Cultural introspection is one of the running themes in this year’s edition of BAM’s New Czech Films series, but a number of selections don’t quite make it past the border. Petr Zelenka’s Year of the Devil (2002) is an extreme example: A Spinal Tap-like mockumentary acted out by real-life folk-rock stars, it carries too many gags about alcoholism and the Czech music scene that get lost in translation. Ivan Vojnár’s beautifully shot, melancholy feature Forest Walkers (2003) takes on a different sort of bohemianism, focusing on a band of philosophizing outsiders who ponder the nature of love and existence while dreaming of leaving the Communist-era republic.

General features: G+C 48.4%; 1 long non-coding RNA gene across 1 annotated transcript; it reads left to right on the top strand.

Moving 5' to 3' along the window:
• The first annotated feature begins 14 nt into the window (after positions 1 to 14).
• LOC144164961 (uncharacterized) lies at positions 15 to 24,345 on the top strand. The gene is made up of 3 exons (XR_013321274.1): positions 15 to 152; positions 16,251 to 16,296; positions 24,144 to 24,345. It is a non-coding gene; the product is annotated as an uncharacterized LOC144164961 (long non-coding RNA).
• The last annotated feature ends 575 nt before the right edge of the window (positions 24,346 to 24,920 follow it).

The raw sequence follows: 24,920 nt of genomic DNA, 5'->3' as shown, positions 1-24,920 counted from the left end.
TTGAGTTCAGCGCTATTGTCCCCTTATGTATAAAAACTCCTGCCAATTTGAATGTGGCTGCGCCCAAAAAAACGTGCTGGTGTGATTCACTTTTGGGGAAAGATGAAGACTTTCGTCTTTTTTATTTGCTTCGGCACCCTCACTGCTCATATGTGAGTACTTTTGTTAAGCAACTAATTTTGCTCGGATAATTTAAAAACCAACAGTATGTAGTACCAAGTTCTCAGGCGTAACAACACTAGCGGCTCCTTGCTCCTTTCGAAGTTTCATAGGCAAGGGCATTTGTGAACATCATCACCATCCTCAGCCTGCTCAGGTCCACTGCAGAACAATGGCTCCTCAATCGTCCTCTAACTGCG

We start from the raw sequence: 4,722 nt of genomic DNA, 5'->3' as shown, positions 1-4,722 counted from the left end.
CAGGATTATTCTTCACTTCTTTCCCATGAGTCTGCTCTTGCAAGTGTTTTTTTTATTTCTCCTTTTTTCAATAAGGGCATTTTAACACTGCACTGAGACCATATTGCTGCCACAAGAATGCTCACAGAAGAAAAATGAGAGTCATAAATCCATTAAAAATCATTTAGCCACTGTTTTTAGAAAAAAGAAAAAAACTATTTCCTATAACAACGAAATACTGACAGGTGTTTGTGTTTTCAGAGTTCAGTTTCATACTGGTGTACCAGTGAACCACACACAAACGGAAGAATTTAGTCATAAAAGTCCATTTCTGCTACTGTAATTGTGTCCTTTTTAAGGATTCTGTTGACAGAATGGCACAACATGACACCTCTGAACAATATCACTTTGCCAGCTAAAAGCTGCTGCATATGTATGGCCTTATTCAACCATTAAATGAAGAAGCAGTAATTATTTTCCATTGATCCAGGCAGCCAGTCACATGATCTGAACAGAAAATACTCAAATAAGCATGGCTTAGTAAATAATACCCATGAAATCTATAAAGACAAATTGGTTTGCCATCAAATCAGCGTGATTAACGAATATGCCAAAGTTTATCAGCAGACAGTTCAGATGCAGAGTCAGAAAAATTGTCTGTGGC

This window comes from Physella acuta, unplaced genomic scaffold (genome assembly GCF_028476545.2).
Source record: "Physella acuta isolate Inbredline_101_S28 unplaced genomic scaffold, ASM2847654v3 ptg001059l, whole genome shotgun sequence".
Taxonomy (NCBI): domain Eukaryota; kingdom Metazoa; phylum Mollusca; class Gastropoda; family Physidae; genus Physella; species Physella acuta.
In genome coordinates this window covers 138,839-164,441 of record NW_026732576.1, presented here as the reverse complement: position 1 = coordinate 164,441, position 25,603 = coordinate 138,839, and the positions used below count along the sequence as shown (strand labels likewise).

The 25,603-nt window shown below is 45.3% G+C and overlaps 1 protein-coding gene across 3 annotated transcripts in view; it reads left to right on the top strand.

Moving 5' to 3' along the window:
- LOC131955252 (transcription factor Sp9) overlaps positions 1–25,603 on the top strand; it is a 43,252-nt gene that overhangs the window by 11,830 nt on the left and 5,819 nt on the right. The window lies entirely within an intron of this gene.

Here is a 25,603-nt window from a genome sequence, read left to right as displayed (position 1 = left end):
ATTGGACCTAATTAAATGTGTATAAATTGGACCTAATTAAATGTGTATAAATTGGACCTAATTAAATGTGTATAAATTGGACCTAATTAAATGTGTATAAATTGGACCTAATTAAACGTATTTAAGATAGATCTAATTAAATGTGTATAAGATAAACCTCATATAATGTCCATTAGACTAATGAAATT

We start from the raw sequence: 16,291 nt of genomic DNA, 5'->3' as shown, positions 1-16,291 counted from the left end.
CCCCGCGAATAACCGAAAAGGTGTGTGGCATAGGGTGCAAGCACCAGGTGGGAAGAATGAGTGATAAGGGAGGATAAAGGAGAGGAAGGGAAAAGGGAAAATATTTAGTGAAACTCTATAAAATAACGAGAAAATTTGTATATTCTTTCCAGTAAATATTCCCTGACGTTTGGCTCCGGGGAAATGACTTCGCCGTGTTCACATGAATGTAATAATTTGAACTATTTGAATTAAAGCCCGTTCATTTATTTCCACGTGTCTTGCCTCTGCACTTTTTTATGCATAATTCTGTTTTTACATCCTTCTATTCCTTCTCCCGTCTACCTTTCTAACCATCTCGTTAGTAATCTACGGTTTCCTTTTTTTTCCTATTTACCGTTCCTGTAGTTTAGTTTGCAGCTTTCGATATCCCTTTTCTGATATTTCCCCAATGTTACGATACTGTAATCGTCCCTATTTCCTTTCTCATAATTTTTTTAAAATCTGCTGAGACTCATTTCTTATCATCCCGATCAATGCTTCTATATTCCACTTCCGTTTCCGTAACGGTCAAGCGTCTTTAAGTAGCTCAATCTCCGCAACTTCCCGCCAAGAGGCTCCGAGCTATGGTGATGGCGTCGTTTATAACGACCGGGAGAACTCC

Vera Chytilová’s classic madcap-feminist Daisies lurks behind the sassy spirit and design of Benjamin Tucek’s Girlie (2003), about the romantic travails of a puckish gamine and her roommate mom, a leggy MILF who could be her older twin. Shot in trippy music-video colors and set to a drony-dreamy pop score, Girlie strives for Almodóvarness (signaled by the appearance of a magazine ad for All About My Mother), but never nails the requisite depth: It’s all surface, no tension. Perhaps the surest selection on view is Fimfárum (2001), a kid-friendly collection of animated fairy tales by veteran Aurel Klimt and Vlasta Pospísilová. Cutely grotesque, the hand-hewn puppets move with smooth and sprightly grace, through stories peppered with morbid old-world humor.